Shopping in Bulk: Bust or Save?

Shopping Savings
on October 18, 2012

There are many bulk options these days that are not actually smart buys for the consumer. Many times, retailers or manufacturers will hide higher prices behind the illusion of a lower price, bundling together a certain type of product to make it seem less expensive. However, after breaking down the math, the bundled options do not save them any more money than purchasing items one at a time.

One of the most common options that you may have seen at your grocery store is the “10 for $10” option that many grocery stores will offer to its customers on a daily basis, stopping only to switch the products on which it offers the deal. However, these bundled deals actually may not be the big savings that most people think that they are.

Here are a few ways to vet those bundled deals so that you can really see if you are saving money by participating in them.

1.  Check to see if you can buy these products one by one or if you are beholden to the entire bundle.

In order to hide the true nature of a bundled deal such as a 10 for $10, grocery stores will often require that you purchase the entire bundle in order to take advantage of the savings package.

This can seem to be advantageous at first glance. However, if there is no way that you can use 10 of the product before it spoils, you are doing yourself a disservice.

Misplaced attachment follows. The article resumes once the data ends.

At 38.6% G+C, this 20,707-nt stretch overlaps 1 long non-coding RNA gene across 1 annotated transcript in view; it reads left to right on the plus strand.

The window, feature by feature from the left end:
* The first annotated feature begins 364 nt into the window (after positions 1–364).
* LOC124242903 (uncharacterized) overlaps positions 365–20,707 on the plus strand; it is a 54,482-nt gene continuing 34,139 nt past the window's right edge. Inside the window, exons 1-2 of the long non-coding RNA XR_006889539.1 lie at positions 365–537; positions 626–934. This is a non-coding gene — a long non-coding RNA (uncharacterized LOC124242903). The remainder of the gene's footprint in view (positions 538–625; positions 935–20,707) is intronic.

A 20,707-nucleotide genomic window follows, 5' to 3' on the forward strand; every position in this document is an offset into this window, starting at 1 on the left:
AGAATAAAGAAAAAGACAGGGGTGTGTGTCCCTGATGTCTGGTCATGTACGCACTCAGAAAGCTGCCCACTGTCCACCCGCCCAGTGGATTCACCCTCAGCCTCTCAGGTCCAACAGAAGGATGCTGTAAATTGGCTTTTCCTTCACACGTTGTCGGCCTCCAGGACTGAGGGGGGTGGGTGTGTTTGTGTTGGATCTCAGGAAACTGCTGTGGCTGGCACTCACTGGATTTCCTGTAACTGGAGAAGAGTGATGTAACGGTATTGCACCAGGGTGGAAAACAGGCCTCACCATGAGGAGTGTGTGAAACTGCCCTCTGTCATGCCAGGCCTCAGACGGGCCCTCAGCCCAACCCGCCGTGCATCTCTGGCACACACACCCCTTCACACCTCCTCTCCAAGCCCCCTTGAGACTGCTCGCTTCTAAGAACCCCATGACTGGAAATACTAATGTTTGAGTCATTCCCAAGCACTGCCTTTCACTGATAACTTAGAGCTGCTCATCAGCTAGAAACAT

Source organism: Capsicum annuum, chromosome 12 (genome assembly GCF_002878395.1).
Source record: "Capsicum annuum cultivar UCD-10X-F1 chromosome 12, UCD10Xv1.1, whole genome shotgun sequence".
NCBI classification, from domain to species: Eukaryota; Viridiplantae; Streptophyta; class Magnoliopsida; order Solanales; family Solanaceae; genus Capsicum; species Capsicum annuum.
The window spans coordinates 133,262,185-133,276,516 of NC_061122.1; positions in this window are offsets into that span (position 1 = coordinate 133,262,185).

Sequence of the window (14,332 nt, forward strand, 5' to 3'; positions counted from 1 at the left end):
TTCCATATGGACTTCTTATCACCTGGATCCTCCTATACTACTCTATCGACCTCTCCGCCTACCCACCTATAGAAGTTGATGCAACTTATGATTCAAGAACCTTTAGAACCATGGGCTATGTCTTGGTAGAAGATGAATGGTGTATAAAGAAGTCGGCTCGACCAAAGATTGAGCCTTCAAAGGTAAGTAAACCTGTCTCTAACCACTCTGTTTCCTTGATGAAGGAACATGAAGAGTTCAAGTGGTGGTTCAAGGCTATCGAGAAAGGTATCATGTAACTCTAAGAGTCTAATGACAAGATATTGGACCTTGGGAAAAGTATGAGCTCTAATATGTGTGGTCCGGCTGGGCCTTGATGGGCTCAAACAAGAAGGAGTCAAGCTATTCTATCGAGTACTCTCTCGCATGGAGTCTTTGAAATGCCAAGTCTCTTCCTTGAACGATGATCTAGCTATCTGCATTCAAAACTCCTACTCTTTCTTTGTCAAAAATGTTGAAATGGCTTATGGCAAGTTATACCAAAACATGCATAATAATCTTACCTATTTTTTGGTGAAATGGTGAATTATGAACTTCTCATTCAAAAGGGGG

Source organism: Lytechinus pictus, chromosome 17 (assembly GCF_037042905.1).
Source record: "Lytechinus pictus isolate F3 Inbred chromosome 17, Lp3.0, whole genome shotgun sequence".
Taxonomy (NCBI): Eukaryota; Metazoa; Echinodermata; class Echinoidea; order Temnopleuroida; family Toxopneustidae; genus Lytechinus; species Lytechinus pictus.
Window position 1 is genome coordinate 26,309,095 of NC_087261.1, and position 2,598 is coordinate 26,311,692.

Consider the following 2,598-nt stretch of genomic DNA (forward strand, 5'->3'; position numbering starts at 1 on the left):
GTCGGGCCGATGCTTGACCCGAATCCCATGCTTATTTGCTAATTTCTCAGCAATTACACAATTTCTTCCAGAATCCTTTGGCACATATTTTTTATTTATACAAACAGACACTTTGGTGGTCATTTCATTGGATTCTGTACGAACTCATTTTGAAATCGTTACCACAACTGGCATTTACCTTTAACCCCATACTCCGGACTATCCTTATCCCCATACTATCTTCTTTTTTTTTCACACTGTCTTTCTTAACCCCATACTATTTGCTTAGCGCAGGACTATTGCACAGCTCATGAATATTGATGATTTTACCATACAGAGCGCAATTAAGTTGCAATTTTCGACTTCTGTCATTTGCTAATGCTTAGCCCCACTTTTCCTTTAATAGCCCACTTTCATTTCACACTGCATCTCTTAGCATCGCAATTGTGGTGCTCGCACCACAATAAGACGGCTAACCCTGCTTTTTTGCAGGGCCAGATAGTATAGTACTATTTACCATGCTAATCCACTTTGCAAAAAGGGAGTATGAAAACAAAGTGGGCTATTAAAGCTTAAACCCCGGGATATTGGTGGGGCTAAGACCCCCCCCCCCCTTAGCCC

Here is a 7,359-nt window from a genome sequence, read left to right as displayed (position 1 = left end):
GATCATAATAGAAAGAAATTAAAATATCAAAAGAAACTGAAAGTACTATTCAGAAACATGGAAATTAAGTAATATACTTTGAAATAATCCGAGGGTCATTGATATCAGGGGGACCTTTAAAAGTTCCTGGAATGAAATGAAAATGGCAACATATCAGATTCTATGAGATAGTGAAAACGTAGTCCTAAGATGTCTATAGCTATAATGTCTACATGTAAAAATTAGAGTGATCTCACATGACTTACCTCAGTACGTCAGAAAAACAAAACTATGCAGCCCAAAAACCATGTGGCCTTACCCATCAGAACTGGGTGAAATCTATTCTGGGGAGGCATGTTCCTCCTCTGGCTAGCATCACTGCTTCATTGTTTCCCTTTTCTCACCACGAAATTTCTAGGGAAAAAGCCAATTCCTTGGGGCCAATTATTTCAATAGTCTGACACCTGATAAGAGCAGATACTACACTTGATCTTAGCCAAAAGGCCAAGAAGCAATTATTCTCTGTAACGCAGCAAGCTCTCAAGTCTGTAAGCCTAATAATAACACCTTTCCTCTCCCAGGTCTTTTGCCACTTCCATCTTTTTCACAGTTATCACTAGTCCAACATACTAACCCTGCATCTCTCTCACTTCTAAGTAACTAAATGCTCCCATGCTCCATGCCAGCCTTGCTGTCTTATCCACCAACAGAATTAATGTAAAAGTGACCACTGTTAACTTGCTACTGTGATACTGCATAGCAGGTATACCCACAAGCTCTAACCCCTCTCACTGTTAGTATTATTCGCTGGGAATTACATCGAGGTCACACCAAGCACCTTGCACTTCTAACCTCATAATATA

Also, if you cannot split up the purchase, you need to check the per unit price when it is divided by 10. You can also check the price of the total weight of the product if it is a product that is used by weight. Many times, the unit price when drilled down in this manner is more than an individual serving of the product.

2. Check to see if the bundled package is less than an economy sized package of the same product.

In order to see if you are really getting a good deal on a bundled product package, you can check the price of that bundle against an economy sized package of the same product. The economy sized packaging is basically combining the smaller sizes into a bundle without having to bundle them, and the price may actually be less for that prearranged packaging.

You will only know for sure when you compare the price of similarly sized packages. You can take the price per oz as a measure of which package will cost more.

3. Check to see if the bundled price actually has a lower per unit price than the same product individually wrapped.

Often, grocery stores will simply hope that people do not look to the side of the sale to see that the sale price is not really a sale price at all. You may have seen two prices for the same product and wondered why a grocery store would overlook such a thing – just know that sometimes it is done on purpose to catch the people who are not paying as close attention as you are. Doing the math will never steer you in the wrong direction – the hard numbers will not tell you a lie.

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